'Harbinger' Author Cahn Warns in New Film America Experiencing God's Judgment, But There Is Still Hope


New York Times best-selling author Jonathan Cahn offers a sober view of where the United States stands in his new documentary film, “The Harbingers of Things to Come,” set for release in theaters this week, but he says there is still hope.

The film is based, in part, on his 2012 blockbuster book, “The Harbinger: The Ancient Mystery that Holds the Secret of America’s Future,” and his 2020 followup, “The Harbinger II: The Return.”

Cahn, who is a Jewish believer in Jesus Christ, identified a surprisingly similar pattern in the judgment that the United States appears to be experiencing to that of ancient Israel as recorded in the Bible.

He argued in “The Harbinger” that the attacks of Sept. 11, 2001, by Middle Eastern terrorists marked the first warning blow, much as ancient Israel (the kingdom of Judah) was struck by the Babylonians in 605 B.C. and ultimately surrendered 19 years later when Jerusalem fell in 586 B.C.

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Cahn told The Western Journal most of what’s contained in his new documentary, “The Harbingers of Things to Come” — in theaters nationwide Thursday and May 19 — addresses what has happened since he wrote “The Harbinger.”

“The harbingers haven’t stopped,” he said. “America’s course away from God has actually accelerated. So I believe we’re at a more dangerous point.”

Cahn sees significance in the United States experiencing shakings since 9/11 much as ancient Israel did. These included the financial crisis that started in September 2008 and the COVID-19 pandemic that started in 2020.

“I knew when I wrote [‘The Harbinger’] that it wasn’t going to be the end,” he said. “There was going to be more because it was the beginning of the template, not the end of it. So … we’ve been in that period.”

Cahn was keyed in on that 19-year-period seen in ancient Israel from the first shakings of the nation to the next major shaking when Babylonian King Nebuchadnezzar entered Jerusalem and burned down the Jewish temple.

“And the Bible makes a thing of it. It says in the 19th year, Nebuchadnezzar came,” Cahn said.

“2020 is the year when all these shakings have come upon us that are still on us, which starting with the plague, in fact, of COVID 19. Well, the prophet Jeremiah, when he was prophesying that, what would happen in the 19th year of Israel, he said one of the shakings is going to be a plague on the land, literally,” he further explained.

“And what is the name of this plague? It’s COVID and then the number 19,” Cahn said.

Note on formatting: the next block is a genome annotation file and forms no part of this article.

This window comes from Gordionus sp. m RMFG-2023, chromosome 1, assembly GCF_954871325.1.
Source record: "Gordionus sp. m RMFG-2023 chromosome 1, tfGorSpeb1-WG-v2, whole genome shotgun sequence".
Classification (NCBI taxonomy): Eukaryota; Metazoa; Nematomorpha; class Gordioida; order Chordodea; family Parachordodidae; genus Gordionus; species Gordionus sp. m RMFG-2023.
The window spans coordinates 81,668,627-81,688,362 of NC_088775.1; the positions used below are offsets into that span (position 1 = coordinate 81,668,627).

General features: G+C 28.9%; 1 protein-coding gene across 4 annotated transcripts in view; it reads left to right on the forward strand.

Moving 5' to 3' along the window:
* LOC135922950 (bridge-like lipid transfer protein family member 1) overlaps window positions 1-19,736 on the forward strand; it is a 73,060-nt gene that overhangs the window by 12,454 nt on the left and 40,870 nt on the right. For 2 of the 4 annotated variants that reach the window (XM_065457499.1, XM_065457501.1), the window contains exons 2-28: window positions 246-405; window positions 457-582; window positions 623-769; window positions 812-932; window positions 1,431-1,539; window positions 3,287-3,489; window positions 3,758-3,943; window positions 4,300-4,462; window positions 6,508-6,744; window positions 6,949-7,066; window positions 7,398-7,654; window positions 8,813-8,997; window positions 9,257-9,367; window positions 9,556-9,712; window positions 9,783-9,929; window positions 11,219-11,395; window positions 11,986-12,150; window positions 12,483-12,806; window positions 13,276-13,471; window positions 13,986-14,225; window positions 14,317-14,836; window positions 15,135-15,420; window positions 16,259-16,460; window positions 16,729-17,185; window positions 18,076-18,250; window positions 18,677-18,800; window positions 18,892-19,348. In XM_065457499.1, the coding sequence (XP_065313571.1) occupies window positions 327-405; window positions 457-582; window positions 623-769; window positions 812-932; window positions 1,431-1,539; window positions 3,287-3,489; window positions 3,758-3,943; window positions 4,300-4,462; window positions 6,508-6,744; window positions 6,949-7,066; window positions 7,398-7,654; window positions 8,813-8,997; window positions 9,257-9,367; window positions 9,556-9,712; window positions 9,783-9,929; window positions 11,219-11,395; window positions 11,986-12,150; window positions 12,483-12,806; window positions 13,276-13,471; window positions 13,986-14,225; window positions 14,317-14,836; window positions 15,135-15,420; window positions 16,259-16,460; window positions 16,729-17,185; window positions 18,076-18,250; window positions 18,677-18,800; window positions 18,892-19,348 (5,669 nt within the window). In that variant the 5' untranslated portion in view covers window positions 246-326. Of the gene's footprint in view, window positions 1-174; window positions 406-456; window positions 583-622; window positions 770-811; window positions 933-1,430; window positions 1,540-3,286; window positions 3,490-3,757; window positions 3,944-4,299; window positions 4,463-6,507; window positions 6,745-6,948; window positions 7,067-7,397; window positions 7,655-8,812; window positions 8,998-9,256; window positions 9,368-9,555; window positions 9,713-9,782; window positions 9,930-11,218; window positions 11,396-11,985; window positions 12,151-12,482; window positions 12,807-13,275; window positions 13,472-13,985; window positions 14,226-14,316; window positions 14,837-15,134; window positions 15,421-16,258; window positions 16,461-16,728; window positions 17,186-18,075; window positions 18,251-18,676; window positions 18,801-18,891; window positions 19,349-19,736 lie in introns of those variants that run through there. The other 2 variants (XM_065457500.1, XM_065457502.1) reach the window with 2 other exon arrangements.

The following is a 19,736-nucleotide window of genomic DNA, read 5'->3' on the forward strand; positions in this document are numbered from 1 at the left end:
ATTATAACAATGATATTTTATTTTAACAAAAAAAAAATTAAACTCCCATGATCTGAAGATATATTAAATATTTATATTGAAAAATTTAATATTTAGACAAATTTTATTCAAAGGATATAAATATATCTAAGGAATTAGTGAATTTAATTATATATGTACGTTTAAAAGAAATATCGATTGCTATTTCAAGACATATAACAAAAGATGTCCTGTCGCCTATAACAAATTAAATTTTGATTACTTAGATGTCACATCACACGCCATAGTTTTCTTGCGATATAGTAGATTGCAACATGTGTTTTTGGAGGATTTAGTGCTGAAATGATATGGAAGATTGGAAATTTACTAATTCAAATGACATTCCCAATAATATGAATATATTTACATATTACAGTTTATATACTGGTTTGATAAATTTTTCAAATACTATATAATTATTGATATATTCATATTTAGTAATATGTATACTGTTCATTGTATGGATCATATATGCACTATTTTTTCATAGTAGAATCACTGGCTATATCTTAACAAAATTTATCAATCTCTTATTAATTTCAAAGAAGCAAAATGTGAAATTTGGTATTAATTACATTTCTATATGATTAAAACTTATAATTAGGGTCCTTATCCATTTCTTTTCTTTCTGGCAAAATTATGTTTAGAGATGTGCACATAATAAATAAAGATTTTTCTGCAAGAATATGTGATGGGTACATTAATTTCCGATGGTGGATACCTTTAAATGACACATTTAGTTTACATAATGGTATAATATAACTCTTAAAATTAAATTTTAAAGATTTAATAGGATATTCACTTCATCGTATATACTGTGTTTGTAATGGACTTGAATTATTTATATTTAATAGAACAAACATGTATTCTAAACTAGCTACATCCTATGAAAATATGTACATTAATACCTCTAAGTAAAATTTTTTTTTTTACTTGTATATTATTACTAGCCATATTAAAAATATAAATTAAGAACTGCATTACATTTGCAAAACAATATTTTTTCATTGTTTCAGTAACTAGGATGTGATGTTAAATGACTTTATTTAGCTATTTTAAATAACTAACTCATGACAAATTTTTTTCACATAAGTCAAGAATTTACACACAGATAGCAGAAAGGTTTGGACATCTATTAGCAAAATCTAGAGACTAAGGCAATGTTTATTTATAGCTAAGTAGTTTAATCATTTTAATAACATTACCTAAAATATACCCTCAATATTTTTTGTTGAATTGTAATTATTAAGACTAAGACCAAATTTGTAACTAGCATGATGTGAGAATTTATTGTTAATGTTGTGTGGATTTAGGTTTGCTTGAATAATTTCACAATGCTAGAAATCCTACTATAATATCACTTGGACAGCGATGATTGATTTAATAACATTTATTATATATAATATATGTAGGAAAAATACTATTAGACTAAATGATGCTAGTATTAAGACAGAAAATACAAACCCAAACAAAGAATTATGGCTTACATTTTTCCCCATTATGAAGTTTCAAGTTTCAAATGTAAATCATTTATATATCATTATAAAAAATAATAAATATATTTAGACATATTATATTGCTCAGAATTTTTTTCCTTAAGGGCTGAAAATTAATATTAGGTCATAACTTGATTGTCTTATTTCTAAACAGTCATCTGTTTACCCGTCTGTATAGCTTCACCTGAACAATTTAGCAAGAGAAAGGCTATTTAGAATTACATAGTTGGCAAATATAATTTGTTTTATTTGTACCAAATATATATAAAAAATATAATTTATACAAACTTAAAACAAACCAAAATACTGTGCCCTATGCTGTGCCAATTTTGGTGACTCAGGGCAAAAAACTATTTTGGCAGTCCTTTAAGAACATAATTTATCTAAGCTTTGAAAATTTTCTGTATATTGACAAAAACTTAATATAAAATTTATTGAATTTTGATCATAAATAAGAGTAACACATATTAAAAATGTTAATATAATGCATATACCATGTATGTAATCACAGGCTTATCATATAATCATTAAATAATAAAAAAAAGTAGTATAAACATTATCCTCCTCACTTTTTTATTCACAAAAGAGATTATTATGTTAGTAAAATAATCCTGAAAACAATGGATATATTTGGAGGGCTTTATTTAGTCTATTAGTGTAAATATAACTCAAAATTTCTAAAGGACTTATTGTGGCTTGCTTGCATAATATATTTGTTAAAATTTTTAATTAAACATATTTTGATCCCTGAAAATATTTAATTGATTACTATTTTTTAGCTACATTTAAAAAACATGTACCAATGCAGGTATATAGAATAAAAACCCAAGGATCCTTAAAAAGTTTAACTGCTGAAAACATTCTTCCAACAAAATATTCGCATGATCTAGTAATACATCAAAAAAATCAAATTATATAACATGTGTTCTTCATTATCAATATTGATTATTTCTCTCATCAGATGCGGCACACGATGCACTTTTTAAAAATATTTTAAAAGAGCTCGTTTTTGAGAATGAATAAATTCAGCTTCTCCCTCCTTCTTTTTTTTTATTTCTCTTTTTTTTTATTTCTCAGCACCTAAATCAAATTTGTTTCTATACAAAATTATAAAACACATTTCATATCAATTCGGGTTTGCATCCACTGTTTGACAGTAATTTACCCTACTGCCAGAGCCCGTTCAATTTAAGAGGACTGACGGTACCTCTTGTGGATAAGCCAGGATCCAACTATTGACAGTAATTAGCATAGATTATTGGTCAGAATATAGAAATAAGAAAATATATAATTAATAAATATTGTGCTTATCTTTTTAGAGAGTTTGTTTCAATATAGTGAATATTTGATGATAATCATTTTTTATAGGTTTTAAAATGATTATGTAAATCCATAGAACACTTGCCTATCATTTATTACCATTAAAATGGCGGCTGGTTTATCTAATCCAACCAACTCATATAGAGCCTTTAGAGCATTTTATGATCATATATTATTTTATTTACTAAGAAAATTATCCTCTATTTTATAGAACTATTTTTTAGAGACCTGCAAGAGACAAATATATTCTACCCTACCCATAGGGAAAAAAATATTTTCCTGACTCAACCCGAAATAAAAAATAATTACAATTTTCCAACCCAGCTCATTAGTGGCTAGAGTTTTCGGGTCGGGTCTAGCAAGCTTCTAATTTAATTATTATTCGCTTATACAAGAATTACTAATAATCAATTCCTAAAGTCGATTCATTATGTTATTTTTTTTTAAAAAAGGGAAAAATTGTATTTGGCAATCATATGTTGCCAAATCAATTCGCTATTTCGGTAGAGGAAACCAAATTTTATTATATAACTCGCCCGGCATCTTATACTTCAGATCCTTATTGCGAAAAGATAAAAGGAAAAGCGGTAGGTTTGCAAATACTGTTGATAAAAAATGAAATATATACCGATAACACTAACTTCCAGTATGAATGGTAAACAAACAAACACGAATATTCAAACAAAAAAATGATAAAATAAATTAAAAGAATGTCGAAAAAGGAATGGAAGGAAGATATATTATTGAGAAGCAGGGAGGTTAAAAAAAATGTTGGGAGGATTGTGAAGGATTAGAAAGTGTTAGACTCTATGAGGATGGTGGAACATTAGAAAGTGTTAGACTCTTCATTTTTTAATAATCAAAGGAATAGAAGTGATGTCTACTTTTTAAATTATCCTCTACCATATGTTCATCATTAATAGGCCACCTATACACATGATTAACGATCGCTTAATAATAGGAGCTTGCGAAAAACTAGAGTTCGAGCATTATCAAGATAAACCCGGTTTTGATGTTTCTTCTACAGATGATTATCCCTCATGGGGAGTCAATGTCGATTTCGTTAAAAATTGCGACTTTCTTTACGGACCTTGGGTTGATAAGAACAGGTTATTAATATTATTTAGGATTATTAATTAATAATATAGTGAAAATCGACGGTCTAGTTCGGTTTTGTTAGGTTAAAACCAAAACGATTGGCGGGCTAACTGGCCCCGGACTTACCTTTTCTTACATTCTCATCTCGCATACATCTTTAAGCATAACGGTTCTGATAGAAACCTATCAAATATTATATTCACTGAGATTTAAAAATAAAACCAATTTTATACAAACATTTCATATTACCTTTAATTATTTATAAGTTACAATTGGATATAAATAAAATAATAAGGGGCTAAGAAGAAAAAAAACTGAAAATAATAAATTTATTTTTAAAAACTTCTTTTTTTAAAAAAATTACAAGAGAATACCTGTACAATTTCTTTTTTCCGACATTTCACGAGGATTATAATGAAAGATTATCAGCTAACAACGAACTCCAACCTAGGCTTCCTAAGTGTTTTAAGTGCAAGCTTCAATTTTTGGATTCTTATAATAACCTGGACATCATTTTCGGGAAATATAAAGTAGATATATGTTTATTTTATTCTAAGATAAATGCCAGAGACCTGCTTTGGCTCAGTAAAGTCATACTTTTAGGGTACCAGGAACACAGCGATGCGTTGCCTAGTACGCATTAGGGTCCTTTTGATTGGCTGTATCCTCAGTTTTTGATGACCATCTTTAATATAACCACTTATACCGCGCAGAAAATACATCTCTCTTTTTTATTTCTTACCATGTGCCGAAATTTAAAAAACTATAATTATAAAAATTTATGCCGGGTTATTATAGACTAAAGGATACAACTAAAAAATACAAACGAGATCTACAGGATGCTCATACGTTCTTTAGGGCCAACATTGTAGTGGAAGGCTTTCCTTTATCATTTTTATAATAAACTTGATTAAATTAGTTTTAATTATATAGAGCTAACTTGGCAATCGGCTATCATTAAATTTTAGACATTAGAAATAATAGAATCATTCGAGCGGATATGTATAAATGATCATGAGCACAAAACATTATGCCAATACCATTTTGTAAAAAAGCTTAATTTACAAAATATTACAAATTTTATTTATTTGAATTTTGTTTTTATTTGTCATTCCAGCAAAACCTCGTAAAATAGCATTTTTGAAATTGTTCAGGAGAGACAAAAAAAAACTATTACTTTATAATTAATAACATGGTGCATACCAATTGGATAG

One fascinating fact that wasn’t in “The Harbinger” book but is in the documentary is the conspicuous connection both 9/11 targets — New York City and the Pentagon — have to that date.

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The English explorer Henry Hudson discovered Manhattan Island on Sept. 11, 1609, and construction on the Pentagon began on Sept. 11, 1941.

The latter was just months before the United States entered World War II, from which it would emerge as the world’s pre-eminent superpower.

The terrorist attacks that hit the World Trade Center’s twin towers in Manhattan and the Pentagon in Washington clearly were meant to mark blows against symbols of U.S. power representing its financial and military might.

The attackers certainly did not choose 9/11 because they knew the beginnings of those two places had a connection to the date, but it seemed providential.

“And so God says, you know, ‘As I built up, I will strike down.’ And so on the very same day, very major, gigantic things [happened],” Cahn contended.

“The warning is, the biblical warning is that our powers come from God, and if we war against him, those powers will crumble,” he added.

God instructed the children of Israel through Moses in Deuteronomy 28 of the blessings that would experience if they followed his ways and the cursing or judgment that would follow if they did not.

The United States is obviously not in the same covenant relationship with God that ancient Israel was, but its earliest leaders expressed their desire to follow God’s ways and be in a relationship with him in documents such as the Mayflower Compact and the Declaration of Independence.

In the film, Cahn pointed out that Puritan pastor Jonathan Winthrop, who helped found the Massachusetts Bay Colony, laid out in his famous city on a hill sermon both the blessings and curses the settlers could experience depending on their faithfulness to God.

“For we must consider that we shall be as a city upon a hill,” Winthrop said, drawing inspiration from Jesus’ words.

“The eyes of all people are upon us,” he said. “So that if we shall deal falsely with our God in this work we have undertaken, and so cause Him to withdraw His present help from us, we shall be made a story and a by-word through the world.”

Cahn believes the United States is still on the judgment track, based on policies that promote abortion and same-sex marriage, among other issues, contrary to God’s laws.